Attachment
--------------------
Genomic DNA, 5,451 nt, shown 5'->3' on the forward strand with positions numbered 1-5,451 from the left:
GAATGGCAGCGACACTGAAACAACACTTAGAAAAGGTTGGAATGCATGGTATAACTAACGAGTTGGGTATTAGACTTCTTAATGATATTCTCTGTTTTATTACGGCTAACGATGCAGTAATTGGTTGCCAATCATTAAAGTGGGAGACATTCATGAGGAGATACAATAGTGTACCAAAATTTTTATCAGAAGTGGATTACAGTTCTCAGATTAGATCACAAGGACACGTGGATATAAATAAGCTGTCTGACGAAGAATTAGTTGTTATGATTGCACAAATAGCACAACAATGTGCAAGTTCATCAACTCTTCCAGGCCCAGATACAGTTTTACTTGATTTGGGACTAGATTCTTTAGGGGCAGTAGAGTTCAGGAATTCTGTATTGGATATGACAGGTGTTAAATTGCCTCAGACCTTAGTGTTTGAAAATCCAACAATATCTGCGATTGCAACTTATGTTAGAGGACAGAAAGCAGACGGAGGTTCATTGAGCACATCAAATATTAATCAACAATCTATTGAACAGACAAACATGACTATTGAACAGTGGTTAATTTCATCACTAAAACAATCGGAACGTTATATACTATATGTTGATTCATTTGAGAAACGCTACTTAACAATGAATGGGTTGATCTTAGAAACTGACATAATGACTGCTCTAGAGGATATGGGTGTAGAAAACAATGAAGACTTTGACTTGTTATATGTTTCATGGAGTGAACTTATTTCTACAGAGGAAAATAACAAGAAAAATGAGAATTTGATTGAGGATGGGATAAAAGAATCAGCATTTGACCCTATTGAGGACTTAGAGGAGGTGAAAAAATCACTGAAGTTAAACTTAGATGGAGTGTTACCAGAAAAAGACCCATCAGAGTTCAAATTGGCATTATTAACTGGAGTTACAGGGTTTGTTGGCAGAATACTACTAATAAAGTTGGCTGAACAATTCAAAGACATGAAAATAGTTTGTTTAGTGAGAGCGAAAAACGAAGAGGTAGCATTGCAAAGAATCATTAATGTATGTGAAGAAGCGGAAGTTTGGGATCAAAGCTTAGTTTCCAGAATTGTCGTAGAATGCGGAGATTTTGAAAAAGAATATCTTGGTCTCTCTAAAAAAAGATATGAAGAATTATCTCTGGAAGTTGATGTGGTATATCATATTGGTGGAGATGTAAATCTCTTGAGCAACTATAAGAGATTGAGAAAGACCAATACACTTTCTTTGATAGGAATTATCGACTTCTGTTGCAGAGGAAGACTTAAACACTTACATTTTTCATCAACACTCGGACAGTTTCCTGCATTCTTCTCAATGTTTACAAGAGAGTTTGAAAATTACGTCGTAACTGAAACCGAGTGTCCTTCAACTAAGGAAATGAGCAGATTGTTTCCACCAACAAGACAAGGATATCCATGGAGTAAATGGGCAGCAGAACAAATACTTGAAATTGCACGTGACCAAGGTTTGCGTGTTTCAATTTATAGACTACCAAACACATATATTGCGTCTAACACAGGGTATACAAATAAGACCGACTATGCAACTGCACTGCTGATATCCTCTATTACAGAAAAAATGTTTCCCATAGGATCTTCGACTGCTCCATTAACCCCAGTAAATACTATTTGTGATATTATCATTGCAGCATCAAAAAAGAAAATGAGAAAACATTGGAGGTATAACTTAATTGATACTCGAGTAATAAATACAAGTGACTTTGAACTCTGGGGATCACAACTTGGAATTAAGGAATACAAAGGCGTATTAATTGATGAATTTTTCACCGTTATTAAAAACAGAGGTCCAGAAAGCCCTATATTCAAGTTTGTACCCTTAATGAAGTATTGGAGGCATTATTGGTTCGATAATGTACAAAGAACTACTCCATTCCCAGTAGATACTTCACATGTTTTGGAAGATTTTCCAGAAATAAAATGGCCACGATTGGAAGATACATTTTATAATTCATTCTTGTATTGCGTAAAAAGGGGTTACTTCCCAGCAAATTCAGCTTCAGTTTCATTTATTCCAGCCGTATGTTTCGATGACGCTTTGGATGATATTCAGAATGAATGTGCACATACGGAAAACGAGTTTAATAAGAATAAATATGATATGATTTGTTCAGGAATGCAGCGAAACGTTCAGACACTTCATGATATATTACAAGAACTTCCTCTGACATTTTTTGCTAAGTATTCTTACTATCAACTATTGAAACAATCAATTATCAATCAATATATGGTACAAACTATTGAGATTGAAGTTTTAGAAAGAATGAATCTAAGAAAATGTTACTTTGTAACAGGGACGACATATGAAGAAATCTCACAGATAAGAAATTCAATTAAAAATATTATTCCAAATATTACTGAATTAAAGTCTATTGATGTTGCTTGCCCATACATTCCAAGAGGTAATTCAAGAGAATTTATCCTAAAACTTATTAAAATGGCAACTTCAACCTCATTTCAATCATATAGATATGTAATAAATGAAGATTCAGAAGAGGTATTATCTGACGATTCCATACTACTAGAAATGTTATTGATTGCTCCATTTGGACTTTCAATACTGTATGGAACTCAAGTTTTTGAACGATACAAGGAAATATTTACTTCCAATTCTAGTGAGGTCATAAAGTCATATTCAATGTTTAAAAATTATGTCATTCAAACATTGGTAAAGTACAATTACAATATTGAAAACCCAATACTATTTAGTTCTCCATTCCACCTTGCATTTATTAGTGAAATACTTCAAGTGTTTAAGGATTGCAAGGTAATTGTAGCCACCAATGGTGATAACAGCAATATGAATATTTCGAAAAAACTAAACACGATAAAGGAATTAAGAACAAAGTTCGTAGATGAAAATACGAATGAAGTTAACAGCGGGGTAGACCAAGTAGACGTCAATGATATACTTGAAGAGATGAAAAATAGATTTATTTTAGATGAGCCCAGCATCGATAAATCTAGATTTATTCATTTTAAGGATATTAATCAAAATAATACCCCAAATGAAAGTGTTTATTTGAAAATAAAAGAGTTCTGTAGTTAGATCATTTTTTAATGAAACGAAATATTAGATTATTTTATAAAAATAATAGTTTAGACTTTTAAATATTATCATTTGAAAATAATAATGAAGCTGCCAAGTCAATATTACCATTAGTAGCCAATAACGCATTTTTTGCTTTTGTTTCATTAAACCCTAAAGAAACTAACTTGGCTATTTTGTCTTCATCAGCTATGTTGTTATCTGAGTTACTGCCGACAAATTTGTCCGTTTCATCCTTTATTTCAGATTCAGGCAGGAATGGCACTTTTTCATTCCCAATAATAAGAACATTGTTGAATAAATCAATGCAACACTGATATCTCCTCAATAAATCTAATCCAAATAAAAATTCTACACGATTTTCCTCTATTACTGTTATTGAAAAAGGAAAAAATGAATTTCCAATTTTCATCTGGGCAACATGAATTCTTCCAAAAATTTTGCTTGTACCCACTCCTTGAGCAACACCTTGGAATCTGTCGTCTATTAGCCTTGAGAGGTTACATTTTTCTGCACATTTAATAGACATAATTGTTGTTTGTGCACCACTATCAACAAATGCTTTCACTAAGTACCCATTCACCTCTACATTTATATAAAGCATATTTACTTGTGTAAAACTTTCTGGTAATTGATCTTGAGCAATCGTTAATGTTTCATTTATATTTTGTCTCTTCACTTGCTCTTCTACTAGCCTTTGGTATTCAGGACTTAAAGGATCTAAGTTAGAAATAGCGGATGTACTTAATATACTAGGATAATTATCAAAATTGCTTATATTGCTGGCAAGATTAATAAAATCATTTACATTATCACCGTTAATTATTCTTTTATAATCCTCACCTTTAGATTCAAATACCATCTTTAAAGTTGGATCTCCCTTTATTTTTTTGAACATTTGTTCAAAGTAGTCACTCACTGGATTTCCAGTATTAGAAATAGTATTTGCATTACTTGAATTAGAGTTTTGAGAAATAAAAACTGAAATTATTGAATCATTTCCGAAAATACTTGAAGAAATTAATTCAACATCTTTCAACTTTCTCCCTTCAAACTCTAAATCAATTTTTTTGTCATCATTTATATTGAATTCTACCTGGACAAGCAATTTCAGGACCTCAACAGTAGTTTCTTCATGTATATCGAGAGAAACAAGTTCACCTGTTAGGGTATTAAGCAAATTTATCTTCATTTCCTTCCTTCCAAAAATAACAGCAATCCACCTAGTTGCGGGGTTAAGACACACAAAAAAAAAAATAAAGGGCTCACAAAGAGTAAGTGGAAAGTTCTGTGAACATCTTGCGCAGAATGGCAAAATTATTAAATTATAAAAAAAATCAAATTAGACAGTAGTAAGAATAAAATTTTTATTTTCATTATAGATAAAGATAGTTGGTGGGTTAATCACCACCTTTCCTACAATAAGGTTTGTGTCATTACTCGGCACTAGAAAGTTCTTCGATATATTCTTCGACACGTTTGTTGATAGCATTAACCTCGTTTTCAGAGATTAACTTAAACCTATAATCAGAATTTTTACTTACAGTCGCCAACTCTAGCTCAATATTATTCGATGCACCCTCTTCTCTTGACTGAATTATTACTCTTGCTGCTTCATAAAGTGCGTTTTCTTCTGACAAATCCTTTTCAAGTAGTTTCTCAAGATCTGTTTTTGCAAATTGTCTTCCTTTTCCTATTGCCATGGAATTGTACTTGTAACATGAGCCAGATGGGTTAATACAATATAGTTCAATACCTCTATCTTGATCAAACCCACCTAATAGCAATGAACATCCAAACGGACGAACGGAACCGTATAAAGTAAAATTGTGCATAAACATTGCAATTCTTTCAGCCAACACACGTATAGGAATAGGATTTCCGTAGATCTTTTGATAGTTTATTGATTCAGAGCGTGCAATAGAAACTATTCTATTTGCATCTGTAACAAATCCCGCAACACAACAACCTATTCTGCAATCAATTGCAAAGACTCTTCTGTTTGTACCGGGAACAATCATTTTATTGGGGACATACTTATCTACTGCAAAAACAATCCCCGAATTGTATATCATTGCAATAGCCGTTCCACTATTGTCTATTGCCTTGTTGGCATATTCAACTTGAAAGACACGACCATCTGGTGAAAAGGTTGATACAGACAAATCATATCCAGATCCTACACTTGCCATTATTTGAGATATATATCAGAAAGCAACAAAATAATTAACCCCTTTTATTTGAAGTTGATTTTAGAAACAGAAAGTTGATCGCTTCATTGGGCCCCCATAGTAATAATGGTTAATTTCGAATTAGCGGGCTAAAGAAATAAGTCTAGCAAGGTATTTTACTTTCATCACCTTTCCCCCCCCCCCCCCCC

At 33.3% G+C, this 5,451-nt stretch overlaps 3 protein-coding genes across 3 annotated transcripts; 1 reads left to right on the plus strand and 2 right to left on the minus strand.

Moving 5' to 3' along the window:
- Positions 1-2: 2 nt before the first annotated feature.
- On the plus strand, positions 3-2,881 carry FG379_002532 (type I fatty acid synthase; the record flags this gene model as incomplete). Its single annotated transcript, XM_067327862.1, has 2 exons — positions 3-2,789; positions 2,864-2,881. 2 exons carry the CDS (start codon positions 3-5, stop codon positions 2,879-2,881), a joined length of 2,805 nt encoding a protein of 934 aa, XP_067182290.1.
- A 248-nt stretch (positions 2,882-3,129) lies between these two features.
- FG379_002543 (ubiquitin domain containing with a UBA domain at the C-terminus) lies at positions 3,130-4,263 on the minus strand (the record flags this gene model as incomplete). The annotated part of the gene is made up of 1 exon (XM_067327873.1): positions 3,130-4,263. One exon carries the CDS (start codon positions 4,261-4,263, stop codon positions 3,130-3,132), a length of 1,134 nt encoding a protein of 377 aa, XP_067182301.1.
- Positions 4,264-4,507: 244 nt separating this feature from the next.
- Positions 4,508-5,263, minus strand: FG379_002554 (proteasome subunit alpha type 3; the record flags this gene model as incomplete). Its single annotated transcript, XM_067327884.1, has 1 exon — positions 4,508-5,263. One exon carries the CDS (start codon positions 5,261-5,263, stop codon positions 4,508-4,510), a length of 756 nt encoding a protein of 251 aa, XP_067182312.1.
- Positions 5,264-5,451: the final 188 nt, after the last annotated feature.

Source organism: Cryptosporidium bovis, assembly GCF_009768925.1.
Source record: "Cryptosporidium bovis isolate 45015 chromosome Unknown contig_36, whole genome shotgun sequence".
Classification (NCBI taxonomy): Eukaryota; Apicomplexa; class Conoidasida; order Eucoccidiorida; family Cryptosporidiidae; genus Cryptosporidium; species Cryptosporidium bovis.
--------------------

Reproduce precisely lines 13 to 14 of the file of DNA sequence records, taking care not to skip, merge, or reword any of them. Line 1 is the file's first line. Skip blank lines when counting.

Source record: "Cryptosporidium bovis isolate 45015 chromosome Unknown contig_36, whole genome shotgun sequence".
Classification (NCBI taxonomy): Eukaryota; Apicomplexa; class Conoidasida; order Eucoccidiorida; family Cryptosporidiidae; genus Cryptosporidium; species Cryptosporidium bovis.